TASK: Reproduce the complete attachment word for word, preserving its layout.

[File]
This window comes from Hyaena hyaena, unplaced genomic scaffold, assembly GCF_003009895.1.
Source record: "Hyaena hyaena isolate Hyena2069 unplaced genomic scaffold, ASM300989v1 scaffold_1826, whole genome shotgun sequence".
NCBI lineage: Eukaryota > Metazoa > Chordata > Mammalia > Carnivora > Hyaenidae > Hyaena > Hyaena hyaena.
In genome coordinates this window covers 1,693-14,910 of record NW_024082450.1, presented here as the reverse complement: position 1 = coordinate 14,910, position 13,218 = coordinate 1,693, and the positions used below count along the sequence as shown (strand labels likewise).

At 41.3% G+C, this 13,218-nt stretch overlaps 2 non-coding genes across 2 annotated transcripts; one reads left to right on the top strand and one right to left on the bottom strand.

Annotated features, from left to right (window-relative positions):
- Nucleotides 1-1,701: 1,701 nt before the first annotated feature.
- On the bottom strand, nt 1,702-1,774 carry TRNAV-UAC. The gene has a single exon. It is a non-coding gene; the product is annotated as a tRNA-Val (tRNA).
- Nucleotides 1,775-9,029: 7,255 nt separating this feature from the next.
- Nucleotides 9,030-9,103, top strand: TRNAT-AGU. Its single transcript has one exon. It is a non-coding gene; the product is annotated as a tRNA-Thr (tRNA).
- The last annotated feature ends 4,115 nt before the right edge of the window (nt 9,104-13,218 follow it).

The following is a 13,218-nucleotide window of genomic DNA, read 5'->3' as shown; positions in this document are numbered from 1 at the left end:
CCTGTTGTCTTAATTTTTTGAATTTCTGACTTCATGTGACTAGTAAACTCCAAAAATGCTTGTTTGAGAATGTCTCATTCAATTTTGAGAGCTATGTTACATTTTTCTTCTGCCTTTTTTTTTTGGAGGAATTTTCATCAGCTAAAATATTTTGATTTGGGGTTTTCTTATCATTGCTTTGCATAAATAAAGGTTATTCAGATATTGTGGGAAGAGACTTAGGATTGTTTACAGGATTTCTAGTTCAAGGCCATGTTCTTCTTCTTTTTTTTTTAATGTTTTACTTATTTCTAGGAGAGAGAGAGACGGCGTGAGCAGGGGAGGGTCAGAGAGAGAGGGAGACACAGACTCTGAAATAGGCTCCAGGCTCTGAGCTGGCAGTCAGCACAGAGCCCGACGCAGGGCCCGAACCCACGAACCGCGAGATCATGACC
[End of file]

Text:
This window comes from Hyaena hyaena, unplaced genomic scaffold, assembly GCF_003009895.1.
Source record: "Hyaena hyaena isolate Hyena2069 unplaced genomic scaffold, ASM300989v1 scaffold_1826, whole genome shotgun sequence".
NCBI lineage: Eukaryota > Metazoa > Chordata > Mammalia > Carnivora > Hyaenidae > Hyaena > Hyaena hyaena.
In genome coordinates this window covers 1,693-14,910 of record NW_024082450.1, presented here as the reverse complement: position 1 = coordinate 14,910, position 13,218 = coordinate 1,693, and the positions used below count along the sequence as shown (strand labels likewise).

At 41.3% G+C, this 13,218-nt stretch overlaps 2 non-coding genes across 2 annotated transcripts; one reads left to right on the top strand and one right to left on the bottom strand.

Annotated features, from left to right (window-relative positions):
- Nucleotides 1-1,701: 1,701 nt before the first annotated feature.
- On the bottom strand, nt 1,702-1,774 carry TRNAV-UAC. The gene has a single exon. It is a non-coding gene; the product is annotated as a tRNA-Val (tRNA).
- Nucleotides 1,775-9,029: 7,255 nt separating this feature from the next.
- Nucleotides 9,030-9,103, top strand: TRNAT-AGU. Its single transcript has one exon. It is a non-coding gene; the product is annotated as a tRNA-Thr (tRNA).
- The last annotated feature ends 4,115 nt before the right edge of the window (nt 9,104-13,218 follow it).

The following is a 13,218-nucleotide window of genomic DNA, read 5'->3' as shown; positions in this document are numbered from 1 at the left end:
CCTGTTGTCTTAATTTTTTGAATTTCTGACTTCATGTGACTAGTAAACTCCAAAAATGCTTGTTTGAGAATGTCTCATTCAATTTTGAGAGCTATGTTACATTTTTCTTCTGCCTTTTTTTTTTGGAGGAATTTTCATCAGCTAAAATATTTTGATTTGGGGTTTTCTTATCATTGCTTTGCATAAATAAAGGTTATTCAGATATTGTGGGAAGAGACTTAGGATTGTTTACAGGATTTCTAGTTCAAGGCCATGTTCTTCTTCTTTTTTTTTTAATGTTTTACTTATTTCTAGGAGAGAGAGAGACGGCGTGAGCAGGGGAGGGTCAGAGAGAGAGGGAGACACAGACTCTGAAATAGGCTCCAGGCTCTGAGCTGGCAGTCAGCACAGAGCCCGACGCAGGGCCCGAACCCACGAACCGCGAGATCATGACC